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Credit crunch 101: Understanding private equity offers

By: Michael Turner - Date: 10/28/2008

Current conventional wisdom is that the capital gains tax will increase regardless of which party wins the White House. It is one of many factors driving entrepreneurs to consider selling their businesses. Some business owners, faced with tighter credit from lenders and slower paying customers, may now also be exploring selling part of their companies to help finance their operations during the current economic downturn.

Despite the credit crunch, private equity firms still need to invest capital. They value a firm for its past achievements and future growth potential. Entrepreneurs should fully understand the private equity process before entering into negotiations.

  • Build a team. Outside advisors offer an impartial and informed estimate of a company's worth and assist in structuring and negotiating a transaction that meets the shareholders' objectives. To level the playing field against those who acquire companies for a living, the seller's team should include management aided by an investment banker, accountant and lawyer. The buyer's side will include private equity professionals, lenders, accountants, lawyers and possibly other consultants or third-party advisors.
  • Check the record. When the deal is done, you'll all be on the same team so it's crucial to learn the investment philosophy, track record and personality of the private equity firm. Talk with CEOs of prior companies that the firm has invested in and do the research to understand if they share your vision for growth and your approach to handling financial downturns and operating challenges.
  • Know the score. Valuation drivers of a company's worth can include: the potential size and growth of the customer market; the company's competitive advantages and proprietary products or technologies; revenue diversification (across customers, product lines and end markets); past financial performance, projected growth and possible business, legal and tax issues. Therefore, it is in the seller's best interest to optimize the buyer's understanding of its business.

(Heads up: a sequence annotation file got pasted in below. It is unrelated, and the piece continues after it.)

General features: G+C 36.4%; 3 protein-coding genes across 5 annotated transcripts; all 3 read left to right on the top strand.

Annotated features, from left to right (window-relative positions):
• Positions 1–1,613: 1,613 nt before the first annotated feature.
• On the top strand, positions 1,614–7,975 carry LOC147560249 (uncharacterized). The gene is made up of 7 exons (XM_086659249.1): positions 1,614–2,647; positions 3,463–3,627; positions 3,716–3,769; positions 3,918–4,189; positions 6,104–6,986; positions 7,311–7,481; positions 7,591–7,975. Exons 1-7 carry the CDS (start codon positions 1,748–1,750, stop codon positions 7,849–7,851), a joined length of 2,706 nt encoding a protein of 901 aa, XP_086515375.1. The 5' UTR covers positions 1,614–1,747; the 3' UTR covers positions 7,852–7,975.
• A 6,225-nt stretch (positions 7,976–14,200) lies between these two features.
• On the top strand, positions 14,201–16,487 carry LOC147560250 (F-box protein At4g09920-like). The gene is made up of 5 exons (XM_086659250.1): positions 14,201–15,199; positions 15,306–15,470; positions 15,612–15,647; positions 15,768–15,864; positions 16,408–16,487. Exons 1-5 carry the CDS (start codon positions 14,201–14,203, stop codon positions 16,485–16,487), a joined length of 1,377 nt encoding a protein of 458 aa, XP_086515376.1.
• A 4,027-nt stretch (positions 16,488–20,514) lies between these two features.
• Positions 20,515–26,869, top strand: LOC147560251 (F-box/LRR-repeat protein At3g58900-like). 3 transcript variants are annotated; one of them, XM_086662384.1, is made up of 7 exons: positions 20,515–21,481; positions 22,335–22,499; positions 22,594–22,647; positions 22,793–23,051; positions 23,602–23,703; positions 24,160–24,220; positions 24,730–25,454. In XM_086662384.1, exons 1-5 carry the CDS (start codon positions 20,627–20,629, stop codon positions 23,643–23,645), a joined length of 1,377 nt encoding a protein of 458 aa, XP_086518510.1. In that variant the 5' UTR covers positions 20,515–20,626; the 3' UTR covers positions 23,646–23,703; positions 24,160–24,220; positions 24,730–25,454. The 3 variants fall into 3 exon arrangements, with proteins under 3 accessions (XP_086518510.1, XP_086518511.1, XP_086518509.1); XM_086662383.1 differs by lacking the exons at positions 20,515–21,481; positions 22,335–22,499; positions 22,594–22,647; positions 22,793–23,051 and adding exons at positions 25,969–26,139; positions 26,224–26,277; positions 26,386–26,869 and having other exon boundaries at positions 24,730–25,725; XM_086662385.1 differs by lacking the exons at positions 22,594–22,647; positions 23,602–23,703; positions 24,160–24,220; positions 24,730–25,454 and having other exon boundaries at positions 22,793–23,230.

• Stay in the game. Successful deals generally culminate in a private equity firm acquiring a majority, but less than 100 percent, of equity. They prefer the seller to keep some 'skin in the game' with anywhere from 10-40 percent of the equity.
  • Private equity firms typically view existing management as a valuable asset but may look to supplement the team as the firm grows or prepares to grow. Private equity firms are usually not interested in the day-to-day operations of a firm and rely on existing management to grow the business.
  • Listening to the coach. Private equity firms monitor their investments closely and will jump into the game quickly when financial or operational problems arise. Most firms opt for a monthly review of financial performance, meeting more often if a strategic business model change is occurring. Quarterly or semi-annual board of directors meetings review budgeting and strategy.


Michael Turner is co-founding partner of Farlie Turner & Co., an independent investment banking firm based in Fort-Lauderdale focused on middle market mergers and acquisitions and capital raising services.


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